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Ubuntu

Future of Ubuntu phones and Ubuntu 17.04

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Ubuntu

Five New Linux Kernel Vulnerabilities Patched in Ubuntu 16.10 for Raspberry Pi 2

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Linux
Security
Ubuntu

Canonical announced a few hours ago the availability of a new security update for the Raspberry Pi 2 kernel packages of the Ubuntu 16.10 (Yakkety Yak) operating system, which patches a total of five newly discovered vulnerabilities.

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openHAB and Canonical

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Ubuntu
  • Free open smart home platform eases IoT setups

    Canonical, openHAB Foundation and Azul Systems joined forces to launch snap packaging openHAB 2.0, a free open smart home platform that acts as a control hub for home IoT setups. openHAB is easy to install, highly customisable and comes with great performance across a wide range of hardware from PCs to Raspberry Pis.

  • Free and open code for smart home platform, as a Ubuntu snap

    Canonical, openHAB Foundation and Azul Systems have launched the snap packaging of openHAB 2.0, a completely free open smart home platform that acts as a control hub for home IoT setups, that can be an alternative to Apple Homekit and Samsung SmartThings.

Ubuntu 16.04.2 LTS Has Been Delayed Once Again, Should Land on Monday Now

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Ubuntu

Canonical announced today that they are not ready to release the long-anticipated Ubuntu 16.04.2 LTS (Xenial Xerus) operating system because there are still some minor issues that need to be addressed.

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Also: Ubuntu 16.04.2 LTS Struck By A Last-Minute Delay

Open source smart home platform gains Ubuntu snap packages

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OSS
Ubuntu

Canonical has released a Snap package mechanism for running Ubuntu apps under the openHAB smart home stack, complete with Azul’s Zulu Embedded Java Runtime.

Canonical’s snap package management mechanism can now run on the open source, Java-driven openHAB home automation framework, enabling easier deployment and secure updating of Ubuntu apps. Last June, Canonical spun off the secure Ubuntu snap format from its container-like Snappy Ubuntu Core IoT distribution, proposing it as an open source, universal package management solution for all Linux distributions. For now, however, it essentially provides an easy, secure way to download, run, and maintain Ubuntu apps packaged under snap.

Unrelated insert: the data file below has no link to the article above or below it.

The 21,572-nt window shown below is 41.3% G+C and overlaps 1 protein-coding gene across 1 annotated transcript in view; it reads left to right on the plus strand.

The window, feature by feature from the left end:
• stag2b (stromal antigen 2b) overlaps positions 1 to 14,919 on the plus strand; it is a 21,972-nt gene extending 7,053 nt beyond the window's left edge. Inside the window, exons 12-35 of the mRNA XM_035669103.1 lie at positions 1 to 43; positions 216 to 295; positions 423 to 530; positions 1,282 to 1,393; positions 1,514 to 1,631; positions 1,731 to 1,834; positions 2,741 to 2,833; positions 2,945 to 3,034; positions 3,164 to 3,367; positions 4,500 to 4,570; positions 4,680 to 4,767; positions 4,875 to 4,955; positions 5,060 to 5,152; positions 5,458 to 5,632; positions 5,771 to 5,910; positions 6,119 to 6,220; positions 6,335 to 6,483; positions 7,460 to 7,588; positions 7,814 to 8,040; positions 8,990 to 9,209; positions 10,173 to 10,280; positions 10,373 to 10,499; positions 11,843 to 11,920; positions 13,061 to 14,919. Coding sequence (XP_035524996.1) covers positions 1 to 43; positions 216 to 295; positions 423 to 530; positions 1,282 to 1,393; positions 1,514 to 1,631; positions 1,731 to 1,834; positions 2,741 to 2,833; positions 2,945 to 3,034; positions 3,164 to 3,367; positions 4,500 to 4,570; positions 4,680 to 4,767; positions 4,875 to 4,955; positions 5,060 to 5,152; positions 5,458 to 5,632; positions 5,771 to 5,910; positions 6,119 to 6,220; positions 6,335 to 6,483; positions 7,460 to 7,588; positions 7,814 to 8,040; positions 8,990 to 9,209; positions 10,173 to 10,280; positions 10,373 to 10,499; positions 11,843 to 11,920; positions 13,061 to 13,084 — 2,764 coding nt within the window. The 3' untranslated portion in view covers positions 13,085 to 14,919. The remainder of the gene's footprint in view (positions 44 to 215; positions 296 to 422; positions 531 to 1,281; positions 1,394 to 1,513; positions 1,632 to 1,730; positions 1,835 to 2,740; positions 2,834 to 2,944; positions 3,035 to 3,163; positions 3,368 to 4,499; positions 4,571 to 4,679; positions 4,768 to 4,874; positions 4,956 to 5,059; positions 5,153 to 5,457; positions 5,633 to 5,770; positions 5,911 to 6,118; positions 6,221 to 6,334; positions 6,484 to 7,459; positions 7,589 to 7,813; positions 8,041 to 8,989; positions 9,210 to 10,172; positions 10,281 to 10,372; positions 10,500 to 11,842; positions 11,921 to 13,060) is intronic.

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Ubuntu to support ethical smartphone Fairphone 2

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Ubuntu

The Ubuntu Community UBports aims to see open source software Ubuntu on every device, starting with smartphones, through developers' collaborative development. During Mobile World Congress in Barcelona at the end of February UBports will show a very special combination: Ubuntu on the Fairphone 2, combining sustainability and open source.

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Turns Out Ubuntu 16.04.2 Is Shipping with Mesa 12.0.6, Here's How to Use Mesa 13

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Ubuntu

After it has been delayed twice, the highly anticipated Ubuntu 16.04.2 LTS update is finally launching today, February 9, 2017, but it will include an older version of the Mesa 3D Graphics Library.

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Here's Ubuntu 16.04 LTS (Xenial Xerus) Running on Microsoft Surface Pro 4

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Ubuntu

Guess we've missed this last year, but YouTube user John Cuppi has made a demo video to showcase the Ubuntu 16.04 LTS (Xenial Xerus) operating system running on a Microsoft Surface Pro 4 tablet and laptop device.

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UBports Community Successfully Ports Canonical’s Ubuntu OS to the Fairphone 2

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Ubuntu

We were informed by Canonical a few moments ago that the UBports community initiative lead by Marius Gripsgard has sucessfully launched the Ubuntu mobile OS for Fairphone 2 devices.

The UBports project is well known among members of the Ubuntu Phone community, as they are porting Canonical's Ubuntu Touch mobile operating system on a bunch of devices that are a lot more popular than what Canonical currently offers.

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Ubuntu Unity and Ubuntu Touch

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Ubuntu
  • 5 Ubuntu Unity Features You May Not Have Known About

    Ubuntu Unity has been around for a while and debuted in release 11.04. Since then Canonical has been introducing new features in each release. Some features have been embraced by the Ubuntu community at large. As a result, these features are still talked about to this day. Other features are not so lucky.

    In this article we’ll talk about a few Ubuntu Unity features that you might not know exist. These aren’t hidden features by any means, just some useful aspects of Unity that are small but aren’t really talked about much anymore. Here are five Ubuntu Unity features you may not have known about!

  • Ubuntu Touch OTA-15 Has Been Officially Released for Ubuntu Phones and Tablets

    We've been informed earlier by Canonical's Łukasz Zemczak, via an email announcement, that the Ubuntu Touch OTA-15 software update has been officially released for all supported Ubuntu Phone and Ubuntu Tablet devices.

    Ubuntu Touch OTA-15 is now the latest software version for any officially supported Ubuntu-powered device, but it's a small hotfix that only addresses three issues reported by users since OTA-14 and updates the oxide-qt web browser engine for Qt (QML plugin) to version 1.19.7 to address some security flaws.

  • Ubuntu OTA-15 Is Now Rolling Out to Ubuntu Phones, Tablets

    Ubuntu OTA 15 has been released, and is being rolled out to all supported Ubuntu Touch devices. As we previously reported, Ubuntu OTA-15 is primarily bug fix and security update, and addresses issues with loading HTTPS sites in the stock Ubuntu web-browser.

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Security Leftovers

  • Atom Installer